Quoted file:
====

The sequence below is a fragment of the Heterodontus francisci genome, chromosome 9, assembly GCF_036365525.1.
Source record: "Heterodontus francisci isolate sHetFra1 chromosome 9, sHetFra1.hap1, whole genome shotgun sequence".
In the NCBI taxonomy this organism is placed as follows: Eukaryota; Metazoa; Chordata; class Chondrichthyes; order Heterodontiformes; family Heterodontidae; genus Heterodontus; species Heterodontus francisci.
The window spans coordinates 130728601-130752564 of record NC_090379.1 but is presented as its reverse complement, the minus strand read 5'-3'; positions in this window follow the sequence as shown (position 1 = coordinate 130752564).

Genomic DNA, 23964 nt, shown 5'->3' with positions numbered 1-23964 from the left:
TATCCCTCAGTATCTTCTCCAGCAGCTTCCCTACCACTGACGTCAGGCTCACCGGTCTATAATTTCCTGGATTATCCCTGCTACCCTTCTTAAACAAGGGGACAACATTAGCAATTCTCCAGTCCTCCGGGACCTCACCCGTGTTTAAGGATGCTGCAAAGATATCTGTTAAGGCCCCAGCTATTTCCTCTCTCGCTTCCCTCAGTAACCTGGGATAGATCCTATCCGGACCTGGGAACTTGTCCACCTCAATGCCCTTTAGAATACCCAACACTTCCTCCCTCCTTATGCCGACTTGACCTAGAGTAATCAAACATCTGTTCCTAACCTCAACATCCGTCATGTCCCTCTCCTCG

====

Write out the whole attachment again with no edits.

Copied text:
The sequence below is a fragment of the Heterodontus francisci genome, chromosome 9, assembly GCF_036365525.1.
Source record: "Heterodontus francisci isolate sHetFra1 chromosome 9, sHetFra1.hap1, whole genome shotgun sequence".
In the NCBI taxonomy this organism is placed as follows: Eukaryota; Metazoa; Chordata; class Chondrichthyes; order Heterodontiformes; family Heterodontidae; genus Heterodontus; species Heterodontus francisci.
The window spans coordinates 130728601-130752564 of record NC_090379.1 but is presented as its reverse complement, the minus strand read 5'-3'; positions in this window follow the sequence as shown (position 1 = coordinate 130752564).

Genomic DNA, 23964 nt, shown 5'->3' with positions numbered 1-23964 from the left:
TATCCCTCAGTATCTTCTCCAGCAGCTTCCCTACCACTGACGTCAGGCTCACCGGTCTATAATTTCCTGGATTATCCCTGCTACCCTTCTTAAACAAGGGGACAACATTAGCAATTCTCCAGTCCTCCGGGACCTCACCCGTGTTTAAGGATGCTGCAAAGATATCTGTTAAGGCCCCAGCTATTTCCTCTCTCGCTTCCCTCAGTAACCTGGGATAGATCCTATCCGGACCTGGGAACTTGTCCACCTCAATGCCCTTTAGAATACCCAACACTTCCTCCCTCCTTATGCCGACTTGACCTAGAGTAATCAAACATCTGTTCCTAACCTCAACATCCGTCATGTCCCTCTCCTCG